Wednesday, 25 February 2015

NHS: cause for cautious optimism

Two interesting stories come to light this morning. Firstly the the "news" of new rules forcing NHS contracts worth over £625,000 to be put out to tender, and the surprise news that Manchester is to get full control of its own health budget.

This is a real double whammy. When viewed separately, which of course they will be because our media doesn't do joined-up thinking, they are both big stories in their own right - and a massive step in the right direction, but together, if pursued to the logical conclusion, this is a game changer for healthcare. With caveats that is.

Labour is rapidly spinning the first story as an evil Tory privatisation plot. Andy Burnham asked Jeremy Hunt what mandate he had from the public “to open up the NHS to private bidders across Europe”. The health secretary “wants to sneak these plans through under the radar”, he added

Mandate is an interesting choice of word given that these are in fact EU regulations which have, incidentally, been on the cards for some time. Thus we are to conclude that either Burnham is being disingenuous, or is completely ignorant of his own brief (you decide). As it happens, very little of what the EU does has a mandate from the public, yet the Labour party is one hundred percent in favour of EU membership and doesn't want an EU referendum. Funny that.

Of course, this is not actually privatisation in any sense. Just that contracts should put to tender and advertised across the single market. And why shouldn't they be? More bidders means more competition for the contract which has obvious benefits to the taxpayer. This does not force any authority to accept only private bids either.

I have some reservations and have observed before that the Tories are not shrinking the size of the state - they are simply outsourcing it - and that it is not privatisation in a real sense. I have argued it is more corporatisation - beyond the reach of accountability. However in conjunction with the news that Manchester is to get "full control" of its health budget, it means that the public will have more control than ever, being able to hold their councillors accountable for their decisions. This is if we assume "full control" really means that. It probably doesn't - but it now stands a chance of going that way.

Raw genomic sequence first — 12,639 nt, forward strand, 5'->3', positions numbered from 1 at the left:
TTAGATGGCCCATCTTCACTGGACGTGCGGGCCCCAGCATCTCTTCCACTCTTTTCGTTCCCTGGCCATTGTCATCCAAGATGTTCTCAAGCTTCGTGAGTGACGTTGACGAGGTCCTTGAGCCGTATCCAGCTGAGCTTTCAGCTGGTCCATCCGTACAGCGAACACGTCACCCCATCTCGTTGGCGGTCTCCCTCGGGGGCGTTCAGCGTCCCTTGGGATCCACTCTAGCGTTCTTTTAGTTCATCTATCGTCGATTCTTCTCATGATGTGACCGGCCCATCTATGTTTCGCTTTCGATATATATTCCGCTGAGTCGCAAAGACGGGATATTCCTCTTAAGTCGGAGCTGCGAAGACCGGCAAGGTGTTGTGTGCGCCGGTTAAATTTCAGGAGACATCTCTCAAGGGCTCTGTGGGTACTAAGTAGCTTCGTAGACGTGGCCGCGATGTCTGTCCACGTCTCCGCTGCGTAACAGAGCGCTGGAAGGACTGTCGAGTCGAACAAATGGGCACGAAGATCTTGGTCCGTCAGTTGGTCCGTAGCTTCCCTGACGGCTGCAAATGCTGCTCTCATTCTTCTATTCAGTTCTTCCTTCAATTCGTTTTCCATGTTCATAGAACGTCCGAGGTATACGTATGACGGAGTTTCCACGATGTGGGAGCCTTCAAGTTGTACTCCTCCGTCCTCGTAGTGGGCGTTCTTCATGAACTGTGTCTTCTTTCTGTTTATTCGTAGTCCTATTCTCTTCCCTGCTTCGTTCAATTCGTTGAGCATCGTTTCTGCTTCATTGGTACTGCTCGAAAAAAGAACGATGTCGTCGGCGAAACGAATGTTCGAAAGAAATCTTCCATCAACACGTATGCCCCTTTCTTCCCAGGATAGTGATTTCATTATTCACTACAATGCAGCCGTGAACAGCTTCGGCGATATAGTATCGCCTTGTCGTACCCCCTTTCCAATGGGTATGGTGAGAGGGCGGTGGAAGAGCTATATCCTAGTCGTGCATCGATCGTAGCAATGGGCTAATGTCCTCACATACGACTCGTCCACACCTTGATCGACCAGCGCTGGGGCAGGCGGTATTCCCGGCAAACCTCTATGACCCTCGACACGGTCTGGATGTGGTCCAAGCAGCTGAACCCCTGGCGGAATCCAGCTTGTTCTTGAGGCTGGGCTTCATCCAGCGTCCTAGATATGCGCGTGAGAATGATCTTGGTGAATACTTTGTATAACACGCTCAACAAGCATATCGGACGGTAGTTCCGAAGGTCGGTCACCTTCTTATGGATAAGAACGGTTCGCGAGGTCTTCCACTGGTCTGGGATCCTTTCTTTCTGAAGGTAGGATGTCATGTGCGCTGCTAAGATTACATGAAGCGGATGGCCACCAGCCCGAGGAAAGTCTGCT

The problem with outsourcing as the public have come to know it is it usually means twenty year contracts worth millions handed to preferred bidders, usually Serco or Crapita, who continue to make a profit while badly failing the taxpayer. That is the perception and one reinforced in the back pages of Private Eye. But if that cosy consensus is now busted wide open by the EU (a socialist Marxist plot according to Kippers) - with actual accountability, there is good reason to be cautiously optimistic. It reminds us that not everything that comes from the EU is bad, and should be a reminder to Labour that they can't have their cake and eat it too.

Nobody here is saying this is the whole of the answer, nor indeed is Osborne's devolution half measure wholly satisfactory, but if this is the direction of travel things are about to get interesting.

Of course no post on this blog would be complete without a proper swipe at Ukip, who, having suddenly found their inner Marxism where the NHS is concerned, will play along with the Labour line, but also claim this is the EU forcing privatisation - opposing the EU for its own sake. Anything rather than examine the complexities and opportunities this presents, which makes Ukip's libertarian wing look all the more out of place in that silly, little party.

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